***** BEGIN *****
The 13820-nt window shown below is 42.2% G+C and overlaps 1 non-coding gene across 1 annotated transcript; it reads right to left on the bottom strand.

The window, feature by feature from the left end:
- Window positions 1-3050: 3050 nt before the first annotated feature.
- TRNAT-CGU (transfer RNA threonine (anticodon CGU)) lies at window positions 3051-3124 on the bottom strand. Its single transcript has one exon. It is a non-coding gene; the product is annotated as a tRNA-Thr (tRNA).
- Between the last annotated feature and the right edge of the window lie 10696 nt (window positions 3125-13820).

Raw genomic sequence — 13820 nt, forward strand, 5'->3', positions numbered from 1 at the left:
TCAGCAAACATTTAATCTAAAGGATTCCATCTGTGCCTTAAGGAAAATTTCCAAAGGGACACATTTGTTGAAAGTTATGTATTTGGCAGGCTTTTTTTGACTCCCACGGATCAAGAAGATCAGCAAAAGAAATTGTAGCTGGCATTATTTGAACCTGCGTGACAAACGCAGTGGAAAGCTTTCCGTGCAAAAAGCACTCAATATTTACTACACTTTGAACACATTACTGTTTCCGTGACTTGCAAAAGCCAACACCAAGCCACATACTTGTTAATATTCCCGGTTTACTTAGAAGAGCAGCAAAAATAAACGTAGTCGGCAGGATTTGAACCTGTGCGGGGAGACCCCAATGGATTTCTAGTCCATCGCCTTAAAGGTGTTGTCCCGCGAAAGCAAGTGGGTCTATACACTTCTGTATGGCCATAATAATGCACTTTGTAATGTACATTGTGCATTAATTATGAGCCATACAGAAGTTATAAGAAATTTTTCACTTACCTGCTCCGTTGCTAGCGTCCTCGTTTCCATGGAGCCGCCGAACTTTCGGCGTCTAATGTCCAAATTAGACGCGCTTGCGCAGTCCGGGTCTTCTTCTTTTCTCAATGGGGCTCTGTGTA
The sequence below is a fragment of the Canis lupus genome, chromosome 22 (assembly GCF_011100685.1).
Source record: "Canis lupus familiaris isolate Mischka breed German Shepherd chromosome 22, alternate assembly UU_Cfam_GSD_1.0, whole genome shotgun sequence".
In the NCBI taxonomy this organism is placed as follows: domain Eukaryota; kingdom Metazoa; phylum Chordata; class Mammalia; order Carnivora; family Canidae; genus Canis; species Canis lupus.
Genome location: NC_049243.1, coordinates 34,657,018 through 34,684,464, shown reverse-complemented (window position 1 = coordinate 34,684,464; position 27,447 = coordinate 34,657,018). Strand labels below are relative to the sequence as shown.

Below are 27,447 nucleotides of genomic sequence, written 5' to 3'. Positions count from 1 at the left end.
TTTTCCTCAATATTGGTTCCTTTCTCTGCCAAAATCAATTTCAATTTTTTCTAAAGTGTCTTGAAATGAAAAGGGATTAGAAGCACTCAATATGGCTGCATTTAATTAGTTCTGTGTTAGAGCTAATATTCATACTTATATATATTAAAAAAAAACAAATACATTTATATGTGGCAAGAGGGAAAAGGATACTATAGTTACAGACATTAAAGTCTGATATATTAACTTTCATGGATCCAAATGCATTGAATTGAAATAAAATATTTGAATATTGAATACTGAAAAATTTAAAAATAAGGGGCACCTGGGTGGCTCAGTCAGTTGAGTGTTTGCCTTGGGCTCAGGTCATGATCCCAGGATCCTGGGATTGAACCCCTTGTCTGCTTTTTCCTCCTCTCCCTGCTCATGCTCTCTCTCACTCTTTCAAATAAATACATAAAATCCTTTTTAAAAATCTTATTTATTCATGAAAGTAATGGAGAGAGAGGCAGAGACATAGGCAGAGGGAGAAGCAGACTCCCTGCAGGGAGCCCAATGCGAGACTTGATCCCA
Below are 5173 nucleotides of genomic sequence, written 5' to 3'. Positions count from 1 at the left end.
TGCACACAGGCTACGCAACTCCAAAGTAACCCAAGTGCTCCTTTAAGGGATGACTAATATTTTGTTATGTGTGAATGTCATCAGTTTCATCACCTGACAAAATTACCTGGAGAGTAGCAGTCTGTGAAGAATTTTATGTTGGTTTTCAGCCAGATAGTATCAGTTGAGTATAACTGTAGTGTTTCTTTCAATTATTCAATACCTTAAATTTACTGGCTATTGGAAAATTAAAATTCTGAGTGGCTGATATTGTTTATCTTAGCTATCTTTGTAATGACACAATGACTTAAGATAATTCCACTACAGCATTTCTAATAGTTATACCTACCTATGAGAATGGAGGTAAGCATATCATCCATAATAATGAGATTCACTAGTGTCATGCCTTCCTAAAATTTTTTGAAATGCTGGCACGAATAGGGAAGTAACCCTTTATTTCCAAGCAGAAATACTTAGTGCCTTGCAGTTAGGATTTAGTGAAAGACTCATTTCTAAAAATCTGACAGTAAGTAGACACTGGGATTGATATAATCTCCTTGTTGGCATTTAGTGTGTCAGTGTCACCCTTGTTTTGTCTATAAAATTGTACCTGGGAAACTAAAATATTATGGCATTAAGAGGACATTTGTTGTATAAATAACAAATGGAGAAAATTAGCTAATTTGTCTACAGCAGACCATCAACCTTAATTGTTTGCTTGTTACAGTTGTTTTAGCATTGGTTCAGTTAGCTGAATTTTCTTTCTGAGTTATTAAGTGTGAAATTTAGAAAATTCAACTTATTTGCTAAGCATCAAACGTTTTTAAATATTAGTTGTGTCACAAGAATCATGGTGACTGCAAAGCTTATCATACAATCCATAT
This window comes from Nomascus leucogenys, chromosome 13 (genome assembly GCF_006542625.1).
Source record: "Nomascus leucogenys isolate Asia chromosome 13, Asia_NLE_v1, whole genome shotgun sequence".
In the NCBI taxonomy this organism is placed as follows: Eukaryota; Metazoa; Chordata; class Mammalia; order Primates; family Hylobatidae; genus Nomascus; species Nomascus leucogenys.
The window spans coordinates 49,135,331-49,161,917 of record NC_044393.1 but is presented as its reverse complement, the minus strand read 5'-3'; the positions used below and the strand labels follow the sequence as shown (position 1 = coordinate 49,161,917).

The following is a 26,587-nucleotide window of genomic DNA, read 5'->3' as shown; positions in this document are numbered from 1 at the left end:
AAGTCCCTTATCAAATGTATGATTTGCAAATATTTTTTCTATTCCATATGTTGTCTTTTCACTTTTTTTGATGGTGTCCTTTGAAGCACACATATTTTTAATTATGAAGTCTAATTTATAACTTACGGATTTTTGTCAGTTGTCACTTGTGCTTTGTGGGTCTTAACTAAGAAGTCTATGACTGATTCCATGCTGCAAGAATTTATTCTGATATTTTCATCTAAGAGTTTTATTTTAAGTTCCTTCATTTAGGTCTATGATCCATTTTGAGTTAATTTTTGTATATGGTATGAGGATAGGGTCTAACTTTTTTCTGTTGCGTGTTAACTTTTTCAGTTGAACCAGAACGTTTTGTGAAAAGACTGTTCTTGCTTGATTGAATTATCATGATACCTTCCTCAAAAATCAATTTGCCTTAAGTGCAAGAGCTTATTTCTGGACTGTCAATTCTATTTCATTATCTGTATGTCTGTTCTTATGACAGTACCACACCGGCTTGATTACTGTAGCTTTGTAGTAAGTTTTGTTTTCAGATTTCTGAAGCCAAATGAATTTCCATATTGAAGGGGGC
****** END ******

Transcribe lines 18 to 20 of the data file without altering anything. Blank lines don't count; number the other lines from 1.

In the NCBI taxonomy this organism is placed as follows: Eukaryota; Metazoa; Chordata; class Mammalia; order Primates; family Hylobatidae; genus Nomascus; species Nomascus leucogenys.
The window spans coordinates 49,135,331-49,161,917 of record NC_044393.1 but is presented as its reverse complement, the minus strand read 5'-3'; the positions used below and the strand labels follow the sequence as shown (position 1 = coordinate 49,161,917).

The following is a 26,587-nucleotide window of genomic DNA, read 5'->3' as shown; positions in this document are numbered from 1 at the left end: